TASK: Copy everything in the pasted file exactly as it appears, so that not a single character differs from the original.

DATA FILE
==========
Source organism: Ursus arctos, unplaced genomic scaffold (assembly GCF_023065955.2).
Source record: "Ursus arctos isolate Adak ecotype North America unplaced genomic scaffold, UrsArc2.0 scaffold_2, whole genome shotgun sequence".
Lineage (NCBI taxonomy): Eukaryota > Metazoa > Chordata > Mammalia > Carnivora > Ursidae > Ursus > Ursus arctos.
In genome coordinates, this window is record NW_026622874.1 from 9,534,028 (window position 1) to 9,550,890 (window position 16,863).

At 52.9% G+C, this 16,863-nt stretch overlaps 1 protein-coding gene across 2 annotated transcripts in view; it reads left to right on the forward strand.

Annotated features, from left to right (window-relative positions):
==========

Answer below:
Source organism: Ursus arctos, unplaced genomic scaffold (assembly GCF_023065955.2).
Source record: "Ursus arctos isolate Adak ecotype North America unplaced genomic scaffold, UrsArc2.0 scaffold_2, whole genome shotgun sequence".
Lineage (NCBI taxonomy): Eukaryota > Metazoa > Chordata > Mammalia > Carnivora > Ursidae > Ursus > Ursus arctos.
In genome coordinates, this window is record NW_026622874.1 from 9,534,028 (window position 1) to 9,550,890 (window position 16,863).

At 52.9% G+C, this 16,863-nt stretch overlaps 1 protein-coding gene across 2 annotated transcripts in view; it reads left to right on the forward strand.

Annotated features, from left to right (window-relative positions):